We were interested to read a report that Derbyshire County Council's cabinet member for education has criticised the government's school reform plans. Mike Longden said Education Secretary Michael Gove had been "naughty" by suggesting lots of schools want to become academies and that "free schools" would not empower typical parents.
Mr Longden was right to make the important distinction, sometimes overlooked or confused in the media, between schools simply searching for information on academy status and actually applying.
The Department for Education's Website points out that "it is important to note that registration of interest for further information should not be taken to imply that the school has made any decision or commitment to proceed with the process".
Voice's Council recently decided to change the union's policy to oppose the creation of any new academies. Voice continues to support its members wherever they work but has numerous concerns about academies, including:
- the "breakneck speed" with which the current Government is rushing ahead in allowing more schools to become academies;
- the way they have been promoted as some sort of panacea to magically transform education Voice has said many times that changing the way schools are organised and governed is not a guarantee of success or better education, and the mixed results from the academies established so far supports this;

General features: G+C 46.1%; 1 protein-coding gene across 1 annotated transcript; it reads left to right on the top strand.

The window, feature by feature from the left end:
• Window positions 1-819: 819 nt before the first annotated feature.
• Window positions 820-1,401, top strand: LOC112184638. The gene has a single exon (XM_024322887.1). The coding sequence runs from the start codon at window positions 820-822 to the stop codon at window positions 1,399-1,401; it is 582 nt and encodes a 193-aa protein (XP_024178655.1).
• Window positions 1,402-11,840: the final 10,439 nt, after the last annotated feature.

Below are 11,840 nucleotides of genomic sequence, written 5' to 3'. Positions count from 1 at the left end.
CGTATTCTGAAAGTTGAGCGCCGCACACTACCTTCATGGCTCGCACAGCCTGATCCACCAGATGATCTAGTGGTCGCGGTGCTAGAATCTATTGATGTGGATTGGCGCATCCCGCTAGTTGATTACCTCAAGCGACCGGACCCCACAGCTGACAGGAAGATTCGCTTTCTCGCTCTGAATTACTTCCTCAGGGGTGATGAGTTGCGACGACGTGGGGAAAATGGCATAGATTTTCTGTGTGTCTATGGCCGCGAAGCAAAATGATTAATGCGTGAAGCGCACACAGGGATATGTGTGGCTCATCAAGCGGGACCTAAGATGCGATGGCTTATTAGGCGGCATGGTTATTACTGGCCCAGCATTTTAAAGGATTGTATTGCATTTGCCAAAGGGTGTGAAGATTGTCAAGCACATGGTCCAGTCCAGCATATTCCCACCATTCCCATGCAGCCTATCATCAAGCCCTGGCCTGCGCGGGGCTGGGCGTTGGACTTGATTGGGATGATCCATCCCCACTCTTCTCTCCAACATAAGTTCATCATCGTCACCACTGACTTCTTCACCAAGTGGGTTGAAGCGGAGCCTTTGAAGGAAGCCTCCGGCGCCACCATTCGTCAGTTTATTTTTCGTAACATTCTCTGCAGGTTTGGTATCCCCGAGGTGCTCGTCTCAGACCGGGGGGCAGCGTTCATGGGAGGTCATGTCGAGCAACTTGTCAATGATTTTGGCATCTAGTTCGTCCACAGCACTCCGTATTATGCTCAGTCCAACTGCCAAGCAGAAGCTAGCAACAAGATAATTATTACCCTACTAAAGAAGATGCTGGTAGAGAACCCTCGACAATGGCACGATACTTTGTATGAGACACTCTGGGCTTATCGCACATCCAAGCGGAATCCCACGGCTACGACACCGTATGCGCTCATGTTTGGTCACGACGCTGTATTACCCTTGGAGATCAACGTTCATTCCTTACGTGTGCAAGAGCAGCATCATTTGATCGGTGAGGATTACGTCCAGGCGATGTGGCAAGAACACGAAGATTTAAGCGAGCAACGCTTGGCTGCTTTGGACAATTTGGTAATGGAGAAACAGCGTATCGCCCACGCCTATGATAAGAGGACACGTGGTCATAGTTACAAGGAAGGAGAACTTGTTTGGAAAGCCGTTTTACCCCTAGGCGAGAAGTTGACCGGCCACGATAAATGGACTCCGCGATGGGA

- the creation of two-tier education system which damages the ability of local authorities to deliver central support services to maintained schools Voice is particularly concerned about the long-term provision of support to pupils with special needs and emotional and behavioural problems and those excluded from school, and how school transport and psychology, cultural and sports services will be affected; and
- pay and conditions at academies: levels of pay and methods of progression are variable compared to the maintained sector, the working day is often longer, and teaching assistants and other support staff may be particularly badly affected by the loss or erosion of any system of national pay and conditions.
Voice believes that families should have access to a good-quality local education system that guarantees a good school for all, and that all schools should receive the levels of investment they need to deliver that quality education.
Mr Longden also said he had difficulty with "free schools" as they would benefit a minority of powerful parents, rather than empower the majority.
Voice has said that a "buffet approach" to education provision risks causing chaos and confusion for parents, admissions policies, infrastructure planning, employers, staff recruitment and retention. Importing an idea from a country with a different education system and social attitudes and trying to make it fit here is a risky ideological experiment that could potentially damage children's education if it fails.
Free schools would need an injection of new money at a time when the government is cutting spending and create surplus places in existing schools, resulting in an even larger drain on stretched budgets.
Voice is also concerned about who will set up and run 'free' schools. Before and during the election campaign, the emphasis was on parents setting up 'free' schools. Since the election, that has changed to "groups". We are concerned about schools being set up by those who wish to promote a particular philosophy be that atheist, religious, creationist, political or financial. Providing high quality education may not be their priority.
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